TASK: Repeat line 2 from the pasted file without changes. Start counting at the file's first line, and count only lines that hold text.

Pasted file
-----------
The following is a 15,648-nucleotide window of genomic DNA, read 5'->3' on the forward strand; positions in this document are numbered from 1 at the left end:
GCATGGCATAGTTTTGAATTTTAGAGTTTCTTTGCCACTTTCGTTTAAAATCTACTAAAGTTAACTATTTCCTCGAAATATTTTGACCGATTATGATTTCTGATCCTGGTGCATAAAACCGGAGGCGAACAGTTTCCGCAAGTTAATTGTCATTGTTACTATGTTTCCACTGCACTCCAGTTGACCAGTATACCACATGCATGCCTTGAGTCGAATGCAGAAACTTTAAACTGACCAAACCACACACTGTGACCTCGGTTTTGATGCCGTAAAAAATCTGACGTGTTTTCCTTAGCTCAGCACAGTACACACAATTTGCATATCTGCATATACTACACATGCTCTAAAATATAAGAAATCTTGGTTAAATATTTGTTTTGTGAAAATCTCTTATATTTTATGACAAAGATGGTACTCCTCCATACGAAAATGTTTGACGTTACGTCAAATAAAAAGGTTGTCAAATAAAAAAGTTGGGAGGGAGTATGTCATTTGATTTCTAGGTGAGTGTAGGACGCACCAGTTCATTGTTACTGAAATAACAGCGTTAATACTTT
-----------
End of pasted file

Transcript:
GCATGGCATAGTTTTGAATTTTAGAGTTTCTTTGCCACTTTCGTTTAAAATCTACTAAAGTTAACTATTTCCTCGAAATATTTTGACCGATTATGATTTCTGATCCTGGTGCATAAAACCGGAGGCGAACAGTTTCCGCAAGTTAATTGTCATTGTTACTATGTTTCCACTGCACTCCAGTTGACCAGTATACCACATGCATGCCTTGAGTCGAATGCAGAAACTTTAAACTGACCAAACCACACACTGTGACCTCGGTTTTGATGCCGTAAAAAATCTGACGTGTTTTCCTTAGCTCAGCACAGTACACACAATTTGCATATCTGCATATACTACACATGCTCTAAAATATAAGAAATCTTGGTTAAATATTTGTTTTGTGAAAATCTCTTATATTTTATGACAAAGATGGTACTCCTCCATACGAAAATGTTTGACGTTACGTCAAATAAAAAGGTTGTCAAATAAAAAAGTTGGGAGGGAGTATGTCATTTGATTTCTAGGTGAGTGTAGGACGCACCAGTTCATTGTTACTGAAATAACAGCGTTAATACTTT